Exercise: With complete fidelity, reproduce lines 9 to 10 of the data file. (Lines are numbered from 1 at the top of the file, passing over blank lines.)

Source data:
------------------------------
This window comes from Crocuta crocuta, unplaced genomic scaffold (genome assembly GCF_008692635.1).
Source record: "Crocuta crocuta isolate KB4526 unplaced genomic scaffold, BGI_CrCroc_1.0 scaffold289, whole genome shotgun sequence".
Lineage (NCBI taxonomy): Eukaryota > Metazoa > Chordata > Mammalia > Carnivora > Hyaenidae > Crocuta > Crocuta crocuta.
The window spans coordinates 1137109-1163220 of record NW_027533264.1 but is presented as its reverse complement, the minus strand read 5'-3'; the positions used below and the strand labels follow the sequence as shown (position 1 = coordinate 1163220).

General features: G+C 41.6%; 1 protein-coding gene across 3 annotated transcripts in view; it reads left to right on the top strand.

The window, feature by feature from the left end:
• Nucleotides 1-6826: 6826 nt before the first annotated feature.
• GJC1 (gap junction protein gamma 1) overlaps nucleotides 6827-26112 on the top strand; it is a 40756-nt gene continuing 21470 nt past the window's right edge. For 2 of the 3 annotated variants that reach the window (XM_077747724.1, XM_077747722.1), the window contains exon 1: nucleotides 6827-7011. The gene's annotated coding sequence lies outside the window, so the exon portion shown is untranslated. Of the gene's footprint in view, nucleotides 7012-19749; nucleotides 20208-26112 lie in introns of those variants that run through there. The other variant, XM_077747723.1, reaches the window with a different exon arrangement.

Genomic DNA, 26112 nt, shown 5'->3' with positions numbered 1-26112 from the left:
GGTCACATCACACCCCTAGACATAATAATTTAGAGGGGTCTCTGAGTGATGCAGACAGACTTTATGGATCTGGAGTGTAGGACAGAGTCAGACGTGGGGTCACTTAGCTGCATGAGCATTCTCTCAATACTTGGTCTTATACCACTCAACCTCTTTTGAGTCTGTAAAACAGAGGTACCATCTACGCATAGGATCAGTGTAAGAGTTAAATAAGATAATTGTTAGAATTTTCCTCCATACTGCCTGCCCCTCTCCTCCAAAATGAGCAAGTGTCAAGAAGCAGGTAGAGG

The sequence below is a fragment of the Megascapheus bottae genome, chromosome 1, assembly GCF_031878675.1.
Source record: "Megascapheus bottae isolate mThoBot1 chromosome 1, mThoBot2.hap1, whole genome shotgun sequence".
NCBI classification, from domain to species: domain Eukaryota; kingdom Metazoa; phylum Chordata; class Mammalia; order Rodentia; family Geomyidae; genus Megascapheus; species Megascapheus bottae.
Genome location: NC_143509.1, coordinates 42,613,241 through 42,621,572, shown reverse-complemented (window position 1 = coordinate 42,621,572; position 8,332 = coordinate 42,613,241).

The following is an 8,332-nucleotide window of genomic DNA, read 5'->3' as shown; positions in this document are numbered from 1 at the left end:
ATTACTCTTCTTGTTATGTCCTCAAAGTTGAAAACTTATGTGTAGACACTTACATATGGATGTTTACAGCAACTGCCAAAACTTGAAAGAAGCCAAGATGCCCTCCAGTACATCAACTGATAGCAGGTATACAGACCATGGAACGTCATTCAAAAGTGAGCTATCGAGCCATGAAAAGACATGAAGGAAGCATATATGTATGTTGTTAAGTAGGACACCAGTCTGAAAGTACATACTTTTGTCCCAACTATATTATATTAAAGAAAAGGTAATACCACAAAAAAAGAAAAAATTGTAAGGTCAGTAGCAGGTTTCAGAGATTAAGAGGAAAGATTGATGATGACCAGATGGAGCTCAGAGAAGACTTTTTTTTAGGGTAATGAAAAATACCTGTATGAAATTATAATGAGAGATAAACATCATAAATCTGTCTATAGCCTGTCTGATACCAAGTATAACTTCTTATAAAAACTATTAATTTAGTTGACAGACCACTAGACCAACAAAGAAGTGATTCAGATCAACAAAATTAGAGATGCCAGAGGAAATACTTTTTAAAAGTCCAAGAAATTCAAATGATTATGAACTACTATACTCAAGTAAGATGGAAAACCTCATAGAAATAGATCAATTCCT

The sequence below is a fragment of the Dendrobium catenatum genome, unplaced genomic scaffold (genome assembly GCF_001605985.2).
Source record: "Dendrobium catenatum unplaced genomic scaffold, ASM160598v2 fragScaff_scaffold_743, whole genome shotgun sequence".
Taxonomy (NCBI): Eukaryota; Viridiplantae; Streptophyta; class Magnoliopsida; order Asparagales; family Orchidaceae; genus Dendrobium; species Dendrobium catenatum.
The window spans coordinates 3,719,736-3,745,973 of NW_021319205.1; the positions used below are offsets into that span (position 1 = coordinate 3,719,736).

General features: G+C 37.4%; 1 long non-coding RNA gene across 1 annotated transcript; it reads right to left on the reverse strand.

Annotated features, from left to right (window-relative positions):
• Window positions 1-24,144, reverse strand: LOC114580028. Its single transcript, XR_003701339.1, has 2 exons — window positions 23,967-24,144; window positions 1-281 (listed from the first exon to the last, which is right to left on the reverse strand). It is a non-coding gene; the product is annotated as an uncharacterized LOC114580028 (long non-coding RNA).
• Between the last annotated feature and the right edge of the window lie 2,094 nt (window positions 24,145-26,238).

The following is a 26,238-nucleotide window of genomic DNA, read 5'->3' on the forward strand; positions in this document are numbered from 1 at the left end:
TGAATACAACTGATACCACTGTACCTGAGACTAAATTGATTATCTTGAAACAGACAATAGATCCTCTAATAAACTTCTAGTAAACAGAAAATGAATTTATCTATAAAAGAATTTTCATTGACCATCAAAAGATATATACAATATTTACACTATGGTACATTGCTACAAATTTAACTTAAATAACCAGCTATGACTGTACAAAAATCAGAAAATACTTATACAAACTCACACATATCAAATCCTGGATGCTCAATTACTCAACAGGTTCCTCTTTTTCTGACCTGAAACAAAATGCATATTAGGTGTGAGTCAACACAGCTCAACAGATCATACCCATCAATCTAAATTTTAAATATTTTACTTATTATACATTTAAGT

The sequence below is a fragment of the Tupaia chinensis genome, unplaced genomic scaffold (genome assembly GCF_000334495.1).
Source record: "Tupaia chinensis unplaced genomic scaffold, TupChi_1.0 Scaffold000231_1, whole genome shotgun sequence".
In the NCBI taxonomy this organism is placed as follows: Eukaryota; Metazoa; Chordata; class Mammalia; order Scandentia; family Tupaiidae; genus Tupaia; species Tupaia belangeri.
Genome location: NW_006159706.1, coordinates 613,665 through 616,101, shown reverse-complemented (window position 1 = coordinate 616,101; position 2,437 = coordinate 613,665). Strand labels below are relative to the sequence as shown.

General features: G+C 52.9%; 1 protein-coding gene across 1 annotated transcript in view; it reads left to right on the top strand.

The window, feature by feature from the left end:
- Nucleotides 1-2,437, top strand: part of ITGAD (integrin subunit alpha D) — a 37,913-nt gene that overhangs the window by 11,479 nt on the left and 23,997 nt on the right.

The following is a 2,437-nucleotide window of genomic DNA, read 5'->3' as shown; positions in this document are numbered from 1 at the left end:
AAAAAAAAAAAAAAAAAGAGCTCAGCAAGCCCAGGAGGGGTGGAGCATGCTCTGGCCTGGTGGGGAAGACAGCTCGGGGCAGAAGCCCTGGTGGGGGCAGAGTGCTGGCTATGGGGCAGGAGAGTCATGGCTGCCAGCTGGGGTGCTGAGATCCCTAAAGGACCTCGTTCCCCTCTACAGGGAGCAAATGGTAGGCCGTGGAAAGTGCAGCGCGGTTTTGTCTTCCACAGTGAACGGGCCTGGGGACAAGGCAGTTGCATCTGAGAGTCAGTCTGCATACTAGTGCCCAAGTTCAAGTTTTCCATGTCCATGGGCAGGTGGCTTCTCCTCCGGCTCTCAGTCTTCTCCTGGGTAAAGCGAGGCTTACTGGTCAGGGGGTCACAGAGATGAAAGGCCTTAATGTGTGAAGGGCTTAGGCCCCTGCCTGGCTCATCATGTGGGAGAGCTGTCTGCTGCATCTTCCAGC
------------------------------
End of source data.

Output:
Genomic DNA, 26112 nt, shown 5'->3' with positions numbered 1-26112 from the left:
GGTCACATCACACCCCTAGACATAATAATTTAGAGGGGTCTCTGAGTGATGCAGACAGACTTTATGGATCTGGAGTGTAGGACAGAGTCAGACGTGGGGTCACTTAGCTGCATGAGCATTCTCTCAATACTTGGTCTTATACCACTCAACCTCTTTTGAGTCTGTAAAACAGAGGTACCATCTACGCATAGGATCAGTGTAAGAGTTAAATAAGATAATTGTTAGAATTTTCCTCCATACTGCCTGCCCCTCTCCTCCAAAATGAGCAAGTGTCAAGAAGCAGGTAGAGG